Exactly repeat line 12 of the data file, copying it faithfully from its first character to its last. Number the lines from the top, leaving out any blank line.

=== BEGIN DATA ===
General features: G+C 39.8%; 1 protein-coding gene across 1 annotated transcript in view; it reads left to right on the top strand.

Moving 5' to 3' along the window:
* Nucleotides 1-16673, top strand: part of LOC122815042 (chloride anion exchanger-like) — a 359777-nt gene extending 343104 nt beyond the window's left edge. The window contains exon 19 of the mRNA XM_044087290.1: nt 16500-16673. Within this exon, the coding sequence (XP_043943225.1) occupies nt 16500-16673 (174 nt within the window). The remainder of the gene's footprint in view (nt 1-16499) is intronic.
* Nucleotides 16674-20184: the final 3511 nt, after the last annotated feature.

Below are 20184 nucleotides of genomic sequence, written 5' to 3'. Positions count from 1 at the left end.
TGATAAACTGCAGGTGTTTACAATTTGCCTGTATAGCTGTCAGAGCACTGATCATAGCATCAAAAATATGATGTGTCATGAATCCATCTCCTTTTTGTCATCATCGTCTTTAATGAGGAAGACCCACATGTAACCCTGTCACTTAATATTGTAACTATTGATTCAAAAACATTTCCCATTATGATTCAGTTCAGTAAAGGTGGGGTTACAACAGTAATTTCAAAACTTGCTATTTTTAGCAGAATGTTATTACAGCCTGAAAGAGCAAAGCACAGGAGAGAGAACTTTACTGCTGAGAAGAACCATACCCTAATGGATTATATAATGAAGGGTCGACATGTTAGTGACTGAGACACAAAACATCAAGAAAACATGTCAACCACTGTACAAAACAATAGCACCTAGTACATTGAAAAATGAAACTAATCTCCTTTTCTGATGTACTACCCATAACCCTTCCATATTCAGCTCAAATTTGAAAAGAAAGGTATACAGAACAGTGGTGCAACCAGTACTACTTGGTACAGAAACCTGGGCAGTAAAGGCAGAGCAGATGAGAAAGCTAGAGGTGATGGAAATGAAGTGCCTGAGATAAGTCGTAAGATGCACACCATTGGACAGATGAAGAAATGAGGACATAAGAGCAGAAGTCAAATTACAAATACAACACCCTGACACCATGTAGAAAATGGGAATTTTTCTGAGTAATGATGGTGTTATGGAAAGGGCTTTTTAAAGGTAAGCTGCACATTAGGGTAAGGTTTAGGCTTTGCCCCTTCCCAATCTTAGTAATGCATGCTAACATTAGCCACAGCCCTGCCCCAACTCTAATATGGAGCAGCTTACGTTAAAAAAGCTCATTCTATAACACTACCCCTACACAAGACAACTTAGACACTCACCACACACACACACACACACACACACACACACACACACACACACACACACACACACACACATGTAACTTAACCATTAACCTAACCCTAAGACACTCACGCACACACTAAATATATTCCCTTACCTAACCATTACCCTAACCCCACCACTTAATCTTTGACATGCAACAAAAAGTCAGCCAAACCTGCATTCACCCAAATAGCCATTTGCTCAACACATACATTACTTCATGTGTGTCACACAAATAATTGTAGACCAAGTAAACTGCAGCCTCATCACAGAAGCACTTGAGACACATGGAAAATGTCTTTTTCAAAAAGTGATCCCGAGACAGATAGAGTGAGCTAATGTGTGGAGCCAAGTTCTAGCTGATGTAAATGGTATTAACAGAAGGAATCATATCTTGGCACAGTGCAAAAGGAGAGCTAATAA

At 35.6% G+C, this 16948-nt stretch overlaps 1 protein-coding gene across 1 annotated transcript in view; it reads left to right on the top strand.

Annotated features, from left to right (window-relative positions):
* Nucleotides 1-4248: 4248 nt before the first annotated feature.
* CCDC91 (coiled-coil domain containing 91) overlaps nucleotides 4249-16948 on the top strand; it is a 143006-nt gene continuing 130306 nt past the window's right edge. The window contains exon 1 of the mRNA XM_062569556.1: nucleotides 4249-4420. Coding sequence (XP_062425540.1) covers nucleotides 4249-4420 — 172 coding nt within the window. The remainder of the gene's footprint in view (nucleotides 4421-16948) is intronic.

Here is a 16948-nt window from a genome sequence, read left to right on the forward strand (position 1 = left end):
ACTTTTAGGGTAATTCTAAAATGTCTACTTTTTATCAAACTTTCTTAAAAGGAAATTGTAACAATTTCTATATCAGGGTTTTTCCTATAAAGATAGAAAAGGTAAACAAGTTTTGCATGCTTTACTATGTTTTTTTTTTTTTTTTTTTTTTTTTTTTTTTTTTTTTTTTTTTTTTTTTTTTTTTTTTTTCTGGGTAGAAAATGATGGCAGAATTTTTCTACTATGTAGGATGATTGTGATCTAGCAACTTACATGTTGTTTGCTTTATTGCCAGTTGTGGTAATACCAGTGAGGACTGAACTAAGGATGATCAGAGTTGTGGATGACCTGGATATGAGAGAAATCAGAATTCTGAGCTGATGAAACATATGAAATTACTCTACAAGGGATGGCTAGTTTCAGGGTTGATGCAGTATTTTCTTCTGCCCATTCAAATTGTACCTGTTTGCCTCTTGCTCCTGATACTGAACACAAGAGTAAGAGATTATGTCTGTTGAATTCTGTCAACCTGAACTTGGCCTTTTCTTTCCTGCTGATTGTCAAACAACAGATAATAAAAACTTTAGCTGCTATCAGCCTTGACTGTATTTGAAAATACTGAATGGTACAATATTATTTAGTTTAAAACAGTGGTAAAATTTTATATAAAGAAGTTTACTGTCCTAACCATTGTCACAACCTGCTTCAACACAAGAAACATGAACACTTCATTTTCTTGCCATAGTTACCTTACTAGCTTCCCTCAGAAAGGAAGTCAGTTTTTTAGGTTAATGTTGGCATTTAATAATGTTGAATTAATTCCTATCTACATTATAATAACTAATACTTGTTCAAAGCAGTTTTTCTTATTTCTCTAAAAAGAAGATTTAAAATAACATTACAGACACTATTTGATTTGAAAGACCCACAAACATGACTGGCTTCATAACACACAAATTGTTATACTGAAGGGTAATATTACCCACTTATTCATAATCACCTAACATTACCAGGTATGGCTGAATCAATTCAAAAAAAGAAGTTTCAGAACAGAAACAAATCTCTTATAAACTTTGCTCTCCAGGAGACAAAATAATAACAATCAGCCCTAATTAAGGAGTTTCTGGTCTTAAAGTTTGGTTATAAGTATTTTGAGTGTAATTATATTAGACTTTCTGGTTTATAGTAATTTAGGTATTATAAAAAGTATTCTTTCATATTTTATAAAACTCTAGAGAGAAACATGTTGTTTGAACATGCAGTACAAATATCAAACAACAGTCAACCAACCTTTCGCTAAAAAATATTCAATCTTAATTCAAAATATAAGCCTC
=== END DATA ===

ACTTTTAGGGTAATTCTAAAATGTCTACTTTTTATCAAACTTTCTTAAAAGGAAATTGTAACAATTTCTATATCAGGGTTTTTCCTATAAAGATAGAAAAGGTAAACAAGTTTTGCATGCTTTACTATGTTTTTTTTTTTTTTTTTTTTTTTTTTTTTTTTTTTTTTTTTTTTTTTTTTTTTTTTTTTTCTGGGTAGAAAATGATGGCAGAATTTTTCTACTATGTAGGATGATTGTGATCTAGCAACTTACATGTTGTTTGCTTTATTGCCAGTTGTGGTAATACCAGTGAGGACTGAACTAAGGATGATCAGAGTTGTGGATGACCTGGATATGAGAGAAATCAGAATTCTGAGCTGATGAAACATATGAAATTACTCTACAAGGGATGGCTAGTTTCAGGGTTGATGCAGTATTTTCTTCTGCCCATTCAAATTGTACCTGTTTGCCTCTTGCTCCTGATACTGAACACAAGAGTAAGAGATTATGTCTGTTGAATTCTGTCAACCTGAACTTGGCCTTTTCTTTCCTGCTGATTGTCAAACAACAGATAATAAAAACTTTAGCTGCTATCAGCCTTGACTGTATTTGAAAATACTGAATGGTACAATATTATTTAGTTTAAAACAGTGGTAAAATTTTATATAAAGAAGTTTACTGTCCTAACCATTGTCACAACCTGCTTCAACACAAGAAACATGAACACTTCATTTTCTTGCCATAGTTACCTTACTAGCTTCCCTCAGAAAGGAAGTCAGTTTTTTAGGTTAATGTTGGCATTTAATAATGTTGAATTAATTCCTATCTACATTATAATAACTAATACTTGTTCAAAGCAGTTTTTCTTATTTCTCTAAAAAGAAGATTTAAAATAACATTACAGACACTATTTGATTTGAAAGACCCACAAACATGACTGGCTTCATAACACACAAATTGTTATACTGAAGGGTAATATTACCCACTTATTCATAATCACCTAACATTACCAGGTATGGCTGAATCAATTCAAAAAAAGAAGTTTCAGAACAGAAACAAATCTCTTATAAACTTTGCTCTCCAGGAGACAAAATAATAACAATCAGCCCTAATTAAGGAGTTTCTGGTCTTAAAGTTTGGTTATAAGTATTTTGAGTGTAATTATATTAGACTTTCTGGTTTATAGTAATTTAGGTATTATAAAAAGTATTCTTTCATATTTTATAAAACTCTAGAGAGAAACATGTTGTTTGAACATGCAGTACAAATATCAAACAACAGTCAACCAACCTTTCGCTAAAAAATATTCAATCTTAATTCAAAATATAAGCCTC